I heard from the trees a great parade

July 22, 2008

As the praise band finished our songs that began the church service on Sunday, we walked with our guitars out into the lobby to put them away so we could come back into the sanctuary with the gospel choir. But we discovered a small difficulty: Erica had left her guitar case at the front of the church. As we instructed one of the church youth who sang with us to get the case, she hesitated, saying, “Church is going on…you can’t just walk up there during the service…”

The youth group leader looked skeptical and replied, “The church is a living and breathing thing. It’s not a play. You’re allowed to move and be alive.”

I couldn’t help but note the significance of that statement.

Our regard of church has become too concerned with flawless presentation, and so we all cringe in agony when the sound system makes obnoxiously loud feedback in the middle of the sermon—not just because it hurts our ears, but because it interrupts the successful smoothness of the church service. I’ve noticed that many contemporary churches have created a fine line between entertainment and worship.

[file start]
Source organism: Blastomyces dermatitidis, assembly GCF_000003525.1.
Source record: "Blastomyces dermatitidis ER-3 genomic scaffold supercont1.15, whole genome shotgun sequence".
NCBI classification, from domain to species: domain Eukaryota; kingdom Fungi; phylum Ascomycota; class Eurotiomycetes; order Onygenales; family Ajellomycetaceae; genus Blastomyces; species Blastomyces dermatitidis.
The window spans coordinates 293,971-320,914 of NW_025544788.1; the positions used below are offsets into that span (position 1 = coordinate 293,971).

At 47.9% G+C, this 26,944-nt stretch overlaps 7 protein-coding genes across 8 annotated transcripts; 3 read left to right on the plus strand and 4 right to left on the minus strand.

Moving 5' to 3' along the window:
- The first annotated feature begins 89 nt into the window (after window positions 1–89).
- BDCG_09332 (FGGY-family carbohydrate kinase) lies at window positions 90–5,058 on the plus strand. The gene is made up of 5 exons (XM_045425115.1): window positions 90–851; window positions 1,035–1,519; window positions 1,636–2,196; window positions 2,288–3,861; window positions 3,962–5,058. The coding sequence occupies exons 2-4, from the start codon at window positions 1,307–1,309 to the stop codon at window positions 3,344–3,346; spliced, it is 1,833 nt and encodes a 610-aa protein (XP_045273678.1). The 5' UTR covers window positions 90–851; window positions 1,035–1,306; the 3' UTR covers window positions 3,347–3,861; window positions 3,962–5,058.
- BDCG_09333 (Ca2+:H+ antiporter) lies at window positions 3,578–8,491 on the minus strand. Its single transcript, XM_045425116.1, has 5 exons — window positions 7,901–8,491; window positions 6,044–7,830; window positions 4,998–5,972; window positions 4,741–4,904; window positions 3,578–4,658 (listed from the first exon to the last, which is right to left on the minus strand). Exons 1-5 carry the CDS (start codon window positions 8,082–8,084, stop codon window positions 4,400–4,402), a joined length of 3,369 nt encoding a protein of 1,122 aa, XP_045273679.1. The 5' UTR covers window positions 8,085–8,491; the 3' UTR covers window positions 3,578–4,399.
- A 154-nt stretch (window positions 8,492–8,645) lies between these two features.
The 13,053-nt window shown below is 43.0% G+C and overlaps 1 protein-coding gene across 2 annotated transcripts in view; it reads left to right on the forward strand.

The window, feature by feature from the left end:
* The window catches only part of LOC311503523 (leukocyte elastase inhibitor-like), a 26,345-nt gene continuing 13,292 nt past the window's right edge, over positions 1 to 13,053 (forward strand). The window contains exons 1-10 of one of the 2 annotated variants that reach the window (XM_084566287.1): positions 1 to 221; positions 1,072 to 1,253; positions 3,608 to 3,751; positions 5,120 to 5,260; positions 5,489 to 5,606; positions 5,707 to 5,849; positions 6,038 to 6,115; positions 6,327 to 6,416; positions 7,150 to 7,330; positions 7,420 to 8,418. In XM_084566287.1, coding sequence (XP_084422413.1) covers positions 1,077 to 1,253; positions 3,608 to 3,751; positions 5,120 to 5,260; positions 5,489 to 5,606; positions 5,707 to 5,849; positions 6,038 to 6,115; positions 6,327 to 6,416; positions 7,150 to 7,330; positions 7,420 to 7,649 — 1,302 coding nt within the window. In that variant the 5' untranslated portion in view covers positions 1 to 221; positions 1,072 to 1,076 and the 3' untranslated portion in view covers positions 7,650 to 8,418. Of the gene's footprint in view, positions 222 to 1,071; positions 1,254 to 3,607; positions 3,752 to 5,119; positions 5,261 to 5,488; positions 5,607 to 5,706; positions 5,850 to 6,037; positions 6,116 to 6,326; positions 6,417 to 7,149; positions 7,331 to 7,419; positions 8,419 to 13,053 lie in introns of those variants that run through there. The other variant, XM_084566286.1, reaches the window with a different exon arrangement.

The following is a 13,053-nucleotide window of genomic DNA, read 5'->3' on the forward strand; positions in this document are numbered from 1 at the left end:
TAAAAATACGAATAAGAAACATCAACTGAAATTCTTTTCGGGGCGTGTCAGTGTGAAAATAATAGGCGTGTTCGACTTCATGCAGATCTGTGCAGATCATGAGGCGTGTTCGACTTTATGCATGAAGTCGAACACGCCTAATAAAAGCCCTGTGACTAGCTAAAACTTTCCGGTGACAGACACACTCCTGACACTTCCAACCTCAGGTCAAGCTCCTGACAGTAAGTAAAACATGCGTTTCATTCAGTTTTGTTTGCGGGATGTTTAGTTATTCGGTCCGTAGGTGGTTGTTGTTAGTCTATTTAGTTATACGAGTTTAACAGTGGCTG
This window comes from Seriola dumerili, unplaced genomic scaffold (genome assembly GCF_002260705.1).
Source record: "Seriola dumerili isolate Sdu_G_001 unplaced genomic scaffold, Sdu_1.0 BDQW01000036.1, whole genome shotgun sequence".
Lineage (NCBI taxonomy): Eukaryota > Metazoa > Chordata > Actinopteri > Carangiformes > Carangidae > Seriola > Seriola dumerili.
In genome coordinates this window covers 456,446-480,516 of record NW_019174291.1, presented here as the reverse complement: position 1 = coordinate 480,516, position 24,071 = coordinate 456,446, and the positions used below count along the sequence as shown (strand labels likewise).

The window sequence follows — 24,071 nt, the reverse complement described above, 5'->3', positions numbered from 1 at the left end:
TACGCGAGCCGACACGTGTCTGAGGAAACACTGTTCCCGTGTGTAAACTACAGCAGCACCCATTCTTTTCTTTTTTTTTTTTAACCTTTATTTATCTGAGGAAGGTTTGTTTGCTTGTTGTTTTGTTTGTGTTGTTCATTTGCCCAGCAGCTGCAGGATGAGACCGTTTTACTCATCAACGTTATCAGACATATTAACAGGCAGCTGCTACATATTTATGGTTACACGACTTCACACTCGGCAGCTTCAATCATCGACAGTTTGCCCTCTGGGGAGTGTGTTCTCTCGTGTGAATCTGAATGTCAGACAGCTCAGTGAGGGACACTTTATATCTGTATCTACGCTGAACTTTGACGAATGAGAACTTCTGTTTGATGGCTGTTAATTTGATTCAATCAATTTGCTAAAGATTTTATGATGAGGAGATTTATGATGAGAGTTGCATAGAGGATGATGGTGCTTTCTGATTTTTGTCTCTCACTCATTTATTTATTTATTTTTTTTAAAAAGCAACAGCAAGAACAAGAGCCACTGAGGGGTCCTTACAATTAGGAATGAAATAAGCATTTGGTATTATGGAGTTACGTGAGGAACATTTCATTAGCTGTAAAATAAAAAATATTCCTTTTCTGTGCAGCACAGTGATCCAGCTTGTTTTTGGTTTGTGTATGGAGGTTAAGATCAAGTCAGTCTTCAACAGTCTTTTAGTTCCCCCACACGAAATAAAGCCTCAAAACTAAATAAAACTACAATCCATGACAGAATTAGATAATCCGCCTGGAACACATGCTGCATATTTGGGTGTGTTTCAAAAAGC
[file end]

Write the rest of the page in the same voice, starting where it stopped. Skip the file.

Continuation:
But church is the people.

Since people are far from flawless and do things like let a baby near the sound controls or leave their guitar case in the front of the sanctuary, the movements and mishaps of church embody us and reflect our imperfections.

I used to get completely frustrated by tone deaf voices that stood near me in the choir stands. But, strange as it sounds, after singing in my more perfect-sounding gospel choir in college, I found that when I returned to sing at my home church, the bad notes of voices that clashed with mine were comforting and seemed more alive. Life is nothing smooth or flawless. It’s when we attempt to gloss over our mistakes and present ourselves as perfect that we become even greater hypocrites and liars.

If we spend too much of our energy on Sunday mornings concentrated on getting things just right, we can easily create a nice and entertaining service that is too far removed from our imperfect lives.


One Response to “I heard from the trees a great parade”

  1. ericajadelynn said

    Okay, I get it- I’m tone deaf.

    No but seriously, at least we get it. How do we break this habit?

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